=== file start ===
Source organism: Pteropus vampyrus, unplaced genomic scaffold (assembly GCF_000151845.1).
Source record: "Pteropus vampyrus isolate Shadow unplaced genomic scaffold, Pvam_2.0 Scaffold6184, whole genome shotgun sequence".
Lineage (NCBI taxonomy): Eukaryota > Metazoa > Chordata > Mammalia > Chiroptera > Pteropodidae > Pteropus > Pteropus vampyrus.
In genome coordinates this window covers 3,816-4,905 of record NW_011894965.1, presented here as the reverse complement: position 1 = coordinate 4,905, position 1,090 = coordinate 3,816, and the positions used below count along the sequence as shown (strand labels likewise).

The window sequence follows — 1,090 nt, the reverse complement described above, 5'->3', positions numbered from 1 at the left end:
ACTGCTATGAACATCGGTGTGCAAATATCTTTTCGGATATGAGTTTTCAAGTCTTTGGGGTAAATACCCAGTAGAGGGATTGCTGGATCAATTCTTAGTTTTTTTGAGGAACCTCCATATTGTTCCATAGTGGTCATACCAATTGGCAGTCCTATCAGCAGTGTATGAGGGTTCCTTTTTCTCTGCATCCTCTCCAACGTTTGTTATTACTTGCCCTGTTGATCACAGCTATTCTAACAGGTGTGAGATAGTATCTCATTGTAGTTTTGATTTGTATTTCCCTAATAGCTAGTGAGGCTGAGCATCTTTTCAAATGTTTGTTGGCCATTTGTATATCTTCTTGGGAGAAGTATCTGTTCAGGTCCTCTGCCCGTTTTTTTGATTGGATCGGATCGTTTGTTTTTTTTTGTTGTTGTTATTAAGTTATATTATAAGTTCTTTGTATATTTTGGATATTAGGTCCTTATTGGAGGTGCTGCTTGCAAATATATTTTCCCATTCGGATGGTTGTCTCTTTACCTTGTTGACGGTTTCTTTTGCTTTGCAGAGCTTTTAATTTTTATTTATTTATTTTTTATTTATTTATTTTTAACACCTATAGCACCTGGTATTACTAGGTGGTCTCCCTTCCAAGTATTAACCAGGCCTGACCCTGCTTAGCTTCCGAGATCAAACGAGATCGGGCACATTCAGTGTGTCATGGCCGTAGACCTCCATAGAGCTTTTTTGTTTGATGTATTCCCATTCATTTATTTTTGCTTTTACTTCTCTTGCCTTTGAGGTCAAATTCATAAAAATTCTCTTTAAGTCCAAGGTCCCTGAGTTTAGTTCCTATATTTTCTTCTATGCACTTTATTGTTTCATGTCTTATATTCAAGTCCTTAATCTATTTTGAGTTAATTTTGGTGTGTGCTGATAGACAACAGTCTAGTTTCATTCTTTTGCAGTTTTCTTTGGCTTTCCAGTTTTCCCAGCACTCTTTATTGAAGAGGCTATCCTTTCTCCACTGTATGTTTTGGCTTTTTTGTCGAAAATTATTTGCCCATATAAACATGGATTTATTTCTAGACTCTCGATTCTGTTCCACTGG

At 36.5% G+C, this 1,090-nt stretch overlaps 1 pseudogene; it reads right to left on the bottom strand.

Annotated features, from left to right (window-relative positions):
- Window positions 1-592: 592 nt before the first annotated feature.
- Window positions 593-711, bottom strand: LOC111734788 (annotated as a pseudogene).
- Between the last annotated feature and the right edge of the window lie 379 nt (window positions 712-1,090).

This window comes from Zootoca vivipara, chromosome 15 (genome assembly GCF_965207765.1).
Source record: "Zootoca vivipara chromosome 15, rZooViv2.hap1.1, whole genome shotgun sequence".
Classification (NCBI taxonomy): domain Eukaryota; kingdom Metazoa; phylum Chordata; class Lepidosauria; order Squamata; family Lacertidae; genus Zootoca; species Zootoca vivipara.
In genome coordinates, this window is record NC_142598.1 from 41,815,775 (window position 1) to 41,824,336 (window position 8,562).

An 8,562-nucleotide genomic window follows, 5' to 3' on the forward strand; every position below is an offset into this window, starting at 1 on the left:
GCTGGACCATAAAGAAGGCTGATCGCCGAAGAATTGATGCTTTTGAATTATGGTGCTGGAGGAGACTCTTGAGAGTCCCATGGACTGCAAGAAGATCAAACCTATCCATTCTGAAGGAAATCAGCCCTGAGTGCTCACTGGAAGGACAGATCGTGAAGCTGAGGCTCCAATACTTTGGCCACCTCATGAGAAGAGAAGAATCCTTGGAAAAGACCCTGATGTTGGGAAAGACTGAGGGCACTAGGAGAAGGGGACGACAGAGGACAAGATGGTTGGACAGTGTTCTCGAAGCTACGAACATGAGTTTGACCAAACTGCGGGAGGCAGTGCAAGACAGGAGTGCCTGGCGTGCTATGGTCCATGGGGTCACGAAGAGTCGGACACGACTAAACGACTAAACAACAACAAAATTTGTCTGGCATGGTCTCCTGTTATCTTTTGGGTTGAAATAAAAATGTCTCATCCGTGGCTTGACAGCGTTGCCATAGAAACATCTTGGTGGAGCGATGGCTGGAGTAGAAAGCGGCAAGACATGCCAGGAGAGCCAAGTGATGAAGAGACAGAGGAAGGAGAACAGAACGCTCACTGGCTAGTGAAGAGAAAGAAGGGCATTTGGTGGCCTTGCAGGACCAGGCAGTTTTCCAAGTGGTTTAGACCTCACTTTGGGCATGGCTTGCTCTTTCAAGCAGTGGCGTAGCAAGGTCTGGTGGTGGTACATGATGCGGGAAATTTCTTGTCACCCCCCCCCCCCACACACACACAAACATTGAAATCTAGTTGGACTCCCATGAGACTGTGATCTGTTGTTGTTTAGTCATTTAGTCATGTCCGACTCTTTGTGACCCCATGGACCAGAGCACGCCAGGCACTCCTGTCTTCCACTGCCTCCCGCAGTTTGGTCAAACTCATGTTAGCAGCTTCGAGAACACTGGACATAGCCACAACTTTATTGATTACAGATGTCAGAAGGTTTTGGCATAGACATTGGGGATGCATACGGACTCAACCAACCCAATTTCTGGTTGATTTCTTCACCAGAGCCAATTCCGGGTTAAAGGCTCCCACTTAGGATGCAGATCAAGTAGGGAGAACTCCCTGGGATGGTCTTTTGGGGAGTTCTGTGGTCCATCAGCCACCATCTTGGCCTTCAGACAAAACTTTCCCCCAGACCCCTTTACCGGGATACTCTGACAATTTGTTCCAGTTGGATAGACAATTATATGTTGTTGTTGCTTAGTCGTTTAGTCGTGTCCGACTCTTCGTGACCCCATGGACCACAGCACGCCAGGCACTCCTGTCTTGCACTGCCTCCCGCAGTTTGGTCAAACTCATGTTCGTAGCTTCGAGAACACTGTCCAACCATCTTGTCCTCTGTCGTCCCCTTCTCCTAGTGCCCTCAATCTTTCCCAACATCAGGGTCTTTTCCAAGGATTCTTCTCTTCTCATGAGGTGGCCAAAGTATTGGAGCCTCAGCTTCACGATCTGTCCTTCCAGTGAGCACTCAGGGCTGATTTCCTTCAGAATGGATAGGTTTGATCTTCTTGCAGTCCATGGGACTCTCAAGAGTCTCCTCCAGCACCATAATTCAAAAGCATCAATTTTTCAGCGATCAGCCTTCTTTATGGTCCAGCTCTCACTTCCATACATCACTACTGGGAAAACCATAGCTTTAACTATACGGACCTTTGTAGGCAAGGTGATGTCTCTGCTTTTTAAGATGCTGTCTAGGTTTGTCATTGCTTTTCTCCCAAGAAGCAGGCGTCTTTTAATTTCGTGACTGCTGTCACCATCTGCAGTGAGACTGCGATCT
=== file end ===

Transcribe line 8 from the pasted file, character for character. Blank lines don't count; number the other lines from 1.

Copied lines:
Annotated features, from left to right (window-relative positions):